The Veterans Affairs Department acted properly when it indefinitely suspended one of its employees who had been indicted on 50 different counts by a grand jury, the U.S. Court of Appeals for the Federal Circuit ruled in late December.
The court upheld a decision from the Merit Systems Protection Board, which said the department had “reasonable cause” to believe that Cathedral Henderson, a GS-13 program analyst at VA’s Health Eligibility Center in Atlanta, had committed a crime that could be punishable by imprisonment or fines.
Henderson appealed his indefinite suspension through multiple channels at MSPB, and when the agency upheld VA’s disciplinary action, he appealed to the U.S Court of Appeals for the Federal Circuit using a specific argument.
“Although Henderson does not dispute that an indictment issued by a grand jury generally constitutes sufficient cause for an agency to suspend an employee indefinitely, he contends that his indictment did not provide reasonable cause for his suspension because the VA itself ‘procured’ that indictment using ‘vague allegations,'” the case, Henderson v. Department of Veterans Affairs, reads. “According to Henderson, because employees of the VA allegedly supplied the grand jury with the testimony and evidence it considered when it returned the indictment against him, the grand jury did not act as an ‘independent arbiter of facts,’ but instead functioned ‘merely as the catspaw of the [VA.]'”
Henderson argued that he didn’t receive full due process, because the grand jury used evidence from VA — the same agency that used his indictment as the basis for an indefinite suspension — to indict him in the first place.
In July 2015, a federal grand jury indicted Henderson on 50 counts of making false statements. He ordered VA employees under his direction to close more than 2,700 unresolved authorizations for veterans when Henderson knew the department hadn’t completed those consultations, the court’s opinion reads.
Shortly after the indictment, VA informed Henderson that the department planned to suspend him for an indefinite period of time.
Henderson appealed, and VA soon issued a final notice of his suspension, noting that Henderson would remain suspended until the court completed its judicial proceedings against him. Henderson, however, appealed his suspension to an administrative judge at the MSPB, which upheld VA’s disciplinary action.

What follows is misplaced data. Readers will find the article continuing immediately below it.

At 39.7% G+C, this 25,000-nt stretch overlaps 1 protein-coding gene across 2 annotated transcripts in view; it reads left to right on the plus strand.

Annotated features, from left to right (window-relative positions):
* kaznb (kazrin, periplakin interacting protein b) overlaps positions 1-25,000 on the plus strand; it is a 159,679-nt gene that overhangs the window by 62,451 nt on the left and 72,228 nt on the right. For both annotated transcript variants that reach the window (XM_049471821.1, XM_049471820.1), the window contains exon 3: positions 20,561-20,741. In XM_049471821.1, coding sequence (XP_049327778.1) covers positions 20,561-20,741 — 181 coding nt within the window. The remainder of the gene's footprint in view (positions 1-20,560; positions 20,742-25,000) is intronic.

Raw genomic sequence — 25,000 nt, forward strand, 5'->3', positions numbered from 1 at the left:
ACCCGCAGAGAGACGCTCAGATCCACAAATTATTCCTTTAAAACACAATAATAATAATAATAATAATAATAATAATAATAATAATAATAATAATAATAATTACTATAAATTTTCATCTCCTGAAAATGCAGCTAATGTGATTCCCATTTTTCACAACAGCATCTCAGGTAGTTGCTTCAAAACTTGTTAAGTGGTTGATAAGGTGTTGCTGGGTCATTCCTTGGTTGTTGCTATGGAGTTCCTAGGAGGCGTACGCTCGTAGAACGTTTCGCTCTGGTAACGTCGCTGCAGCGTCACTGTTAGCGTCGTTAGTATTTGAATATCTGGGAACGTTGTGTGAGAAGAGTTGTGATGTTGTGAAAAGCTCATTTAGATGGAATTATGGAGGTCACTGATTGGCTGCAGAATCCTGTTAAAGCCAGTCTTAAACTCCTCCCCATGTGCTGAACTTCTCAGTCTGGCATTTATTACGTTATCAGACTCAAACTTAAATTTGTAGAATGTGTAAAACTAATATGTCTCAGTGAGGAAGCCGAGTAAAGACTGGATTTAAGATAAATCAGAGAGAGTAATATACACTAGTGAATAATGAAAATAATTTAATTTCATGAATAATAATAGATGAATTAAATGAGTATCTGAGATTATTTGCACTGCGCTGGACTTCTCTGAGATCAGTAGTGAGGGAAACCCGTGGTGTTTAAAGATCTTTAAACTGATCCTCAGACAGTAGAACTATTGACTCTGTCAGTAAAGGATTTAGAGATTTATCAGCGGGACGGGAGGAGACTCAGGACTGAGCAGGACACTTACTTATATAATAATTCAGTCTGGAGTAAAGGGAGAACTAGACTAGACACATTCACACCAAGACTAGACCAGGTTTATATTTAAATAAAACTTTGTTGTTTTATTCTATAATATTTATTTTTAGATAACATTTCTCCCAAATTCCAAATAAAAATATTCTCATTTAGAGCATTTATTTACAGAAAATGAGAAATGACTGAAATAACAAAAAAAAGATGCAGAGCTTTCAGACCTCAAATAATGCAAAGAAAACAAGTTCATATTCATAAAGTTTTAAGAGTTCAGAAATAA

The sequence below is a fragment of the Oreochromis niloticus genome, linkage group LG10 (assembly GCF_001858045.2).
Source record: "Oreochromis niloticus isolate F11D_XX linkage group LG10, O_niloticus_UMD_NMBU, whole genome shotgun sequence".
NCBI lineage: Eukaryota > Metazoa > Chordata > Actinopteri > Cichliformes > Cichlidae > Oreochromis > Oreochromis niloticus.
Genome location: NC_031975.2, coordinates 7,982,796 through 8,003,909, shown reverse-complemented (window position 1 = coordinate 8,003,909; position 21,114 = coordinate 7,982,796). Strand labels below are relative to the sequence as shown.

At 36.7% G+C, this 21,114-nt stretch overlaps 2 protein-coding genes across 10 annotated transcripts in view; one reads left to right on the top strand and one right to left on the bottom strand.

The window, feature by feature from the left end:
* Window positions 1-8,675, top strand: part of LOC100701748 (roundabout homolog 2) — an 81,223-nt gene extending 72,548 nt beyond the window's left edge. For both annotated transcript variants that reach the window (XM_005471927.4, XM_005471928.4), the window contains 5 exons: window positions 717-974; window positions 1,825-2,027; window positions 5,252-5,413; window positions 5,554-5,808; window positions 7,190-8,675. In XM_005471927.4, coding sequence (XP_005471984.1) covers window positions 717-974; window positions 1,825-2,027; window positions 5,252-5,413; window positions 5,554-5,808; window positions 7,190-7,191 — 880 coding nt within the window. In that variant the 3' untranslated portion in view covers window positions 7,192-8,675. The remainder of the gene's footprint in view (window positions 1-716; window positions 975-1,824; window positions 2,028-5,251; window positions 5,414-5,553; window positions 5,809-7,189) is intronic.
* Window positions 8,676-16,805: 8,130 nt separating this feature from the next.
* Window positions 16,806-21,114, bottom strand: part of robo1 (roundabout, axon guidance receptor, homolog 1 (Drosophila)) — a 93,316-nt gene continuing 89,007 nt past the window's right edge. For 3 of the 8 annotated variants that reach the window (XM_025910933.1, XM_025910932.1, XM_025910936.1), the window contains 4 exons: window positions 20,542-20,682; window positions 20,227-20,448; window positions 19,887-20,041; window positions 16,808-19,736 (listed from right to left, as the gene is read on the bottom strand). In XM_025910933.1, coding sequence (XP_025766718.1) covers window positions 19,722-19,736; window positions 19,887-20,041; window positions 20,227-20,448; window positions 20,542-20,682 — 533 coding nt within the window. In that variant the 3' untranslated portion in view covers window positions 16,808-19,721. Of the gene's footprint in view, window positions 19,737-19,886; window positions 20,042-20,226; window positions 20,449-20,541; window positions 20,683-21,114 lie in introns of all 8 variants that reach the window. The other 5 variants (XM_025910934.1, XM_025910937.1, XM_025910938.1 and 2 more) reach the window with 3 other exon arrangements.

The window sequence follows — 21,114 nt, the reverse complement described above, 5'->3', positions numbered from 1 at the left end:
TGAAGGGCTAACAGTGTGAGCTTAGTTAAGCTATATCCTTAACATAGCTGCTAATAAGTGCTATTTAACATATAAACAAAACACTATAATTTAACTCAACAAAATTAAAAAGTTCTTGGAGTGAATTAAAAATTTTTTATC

The board itself affirmed the judge’s initial decision after Henderson appealed a second time.
“The board rejected Henderson’s due process claim, concluding that the agency had provided him with adequate notice of the charges against him and a reasonable opportunity to respond to those charges before suspending him,” the court’s opinion said.
Though the court classified Henderson’s case as “precedential,” the opinion isn’t a new one, said Debra D’Agostino, a federal employment attorney with the Federal Practice Group.
“It’s long been the case that when an agency has reasonable cause to suspect that a federal employee has committed a crime … for which imprisonment could be a sentence … then the agency can indefinitely suspend you,” she said.
A convicted federal employee sits in “indefinite suspension status” while criminal proceedings continue. If he or she is cleared, the employee will typically go back to work.
Though D’Agostino said the statute determining an agency’s right to place federal employees on indefinite suspension is relatively clear, the situation becomes more complicated if an employee has been improperly indicted.
“If the person is wrongly arrested, is wrongly indicted [or] is cleared completely, they still don’t get back pay,” she said. “The government has the right to not pay them while the criminal action is proceeding, even if the whole thing is a false charge.”
In Henderson’s case, a judge found the VA employee guilty of all counts and sentenced him to 27 months in prison.
VA has long criticized MSPB for its failure to uphold the department’s disciplinary actions, yet MSPB data has consistently argued the opposite.
That irritation prompted both VA and Congress to pass the VA Accountability and Whistleblower Protection Act in June. The new law eliminates MSPB as an appeal option for senior executives and gives the VA secretary the authority to remove, demote or suspend them for poor performance or misconduct
MSPB currently lacks a quorum, as the agency has one voting board member. President Donald Trump designated Mark Robbins as the vice chairman of the board. Robbins will carry out the chairman’s duties until the president names two more board members. Former MSPB Chair Susan Tsui Grundmann resigned in January after serving in holdover capacity when her term expired back in March 2016.